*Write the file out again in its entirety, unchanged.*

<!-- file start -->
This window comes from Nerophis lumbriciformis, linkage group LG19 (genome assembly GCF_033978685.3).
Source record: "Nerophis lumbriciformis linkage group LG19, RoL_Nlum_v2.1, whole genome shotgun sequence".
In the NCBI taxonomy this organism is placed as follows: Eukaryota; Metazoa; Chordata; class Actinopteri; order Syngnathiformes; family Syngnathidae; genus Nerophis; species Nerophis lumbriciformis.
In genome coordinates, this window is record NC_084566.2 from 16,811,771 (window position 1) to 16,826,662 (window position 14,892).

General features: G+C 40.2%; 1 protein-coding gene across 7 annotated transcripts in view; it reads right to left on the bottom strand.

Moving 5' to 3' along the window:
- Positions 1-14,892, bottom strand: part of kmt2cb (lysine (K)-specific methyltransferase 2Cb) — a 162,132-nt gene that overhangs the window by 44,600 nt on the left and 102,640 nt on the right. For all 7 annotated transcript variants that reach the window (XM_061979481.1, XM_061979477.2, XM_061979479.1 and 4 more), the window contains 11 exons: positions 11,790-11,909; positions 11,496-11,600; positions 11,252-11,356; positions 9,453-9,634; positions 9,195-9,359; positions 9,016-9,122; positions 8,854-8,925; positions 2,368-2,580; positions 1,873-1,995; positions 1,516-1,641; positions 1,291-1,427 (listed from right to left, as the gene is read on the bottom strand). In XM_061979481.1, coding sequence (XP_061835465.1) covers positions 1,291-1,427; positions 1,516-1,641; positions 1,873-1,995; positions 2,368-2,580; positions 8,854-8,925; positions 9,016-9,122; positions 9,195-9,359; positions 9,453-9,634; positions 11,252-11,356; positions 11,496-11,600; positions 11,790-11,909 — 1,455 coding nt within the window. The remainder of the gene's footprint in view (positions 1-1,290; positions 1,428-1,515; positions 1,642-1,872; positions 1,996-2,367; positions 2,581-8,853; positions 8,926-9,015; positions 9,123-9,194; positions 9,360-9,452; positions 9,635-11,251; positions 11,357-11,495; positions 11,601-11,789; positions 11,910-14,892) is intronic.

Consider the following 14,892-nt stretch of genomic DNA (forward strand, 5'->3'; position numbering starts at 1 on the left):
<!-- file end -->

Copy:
This window comes from Nerophis lumbriciformis, linkage group LG19 (genome assembly GCF_033978685.3).
Source record: "Nerophis lumbriciformis linkage group LG19, RoL_Nlum_v2.1, whole genome shotgun sequence".
In the NCBI taxonomy this organism is placed as follows: Eukaryota; Metazoa; Chordata; class Actinopteri; order Syngnathiformes; family Syngnathidae; genus Nerophis; species Nerophis lumbriciformis.
In genome coordinates, this window is record NC_084566.2 from 16,811,771 (window position 1) to 16,826,662 (window position 14,892).

General features: G+C 40.2%; 1 protein-coding gene across 7 annotated transcripts in view; it reads right to left on the bottom strand.

Moving 5' to 3' along the window:
- Positions 1-14,892, bottom strand: part of kmt2cb (lysine (K)-specific methyltransferase 2Cb) — a 162,132-nt gene that overhangs the window by 44,600 nt on the left and 102,640 nt on the right. For all 7 annotated transcript variants that reach the window (XM_061979481.1, XM_061979477.2, XM_061979479.1 and 4 more), the window contains 11 exons: positions 11,790-11,909; positions 11,496-11,600; positions 11,252-11,356; positions 9,453-9,634; positions 9,195-9,359; positions 9,016-9,122; positions 8,854-8,925; positions 2,368-2,580; positions 1,873-1,995; positions 1,516-1,641; positions 1,291-1,427 (listed from right to left, as the gene is read on the bottom strand). In XM_061979481.1, coding sequence (XP_061835465.1) covers positions 1,291-1,427; positions 1,516-1,641; positions 1,873-1,995; positions 2,368-2,580; positions 8,854-8,925; positions 9,016-9,122; positions 9,195-9,359; positions 9,453-9,634; positions 11,252-11,356; positions 11,496-11,600; positions 11,790-11,909 — 1,455 coding nt within the window. The remainder of the gene's footprint in view (positions 1-1,290; positions 1,428-1,515; positions 1,642-1,872; positions 1,996-2,367; positions 2,581-8,853; positions 8,926-9,015; positions 9,123-9,194; positions 9,360-9,452; positions 9,635-11,251; positions 11,357-11,495; positions 11,601-11,789; positions 11,910-14,892) is intronic.

Consider the following 14,892-nt stretch of genomic DNA (forward strand, 5'->3'; position numbering starts at 1 on the left):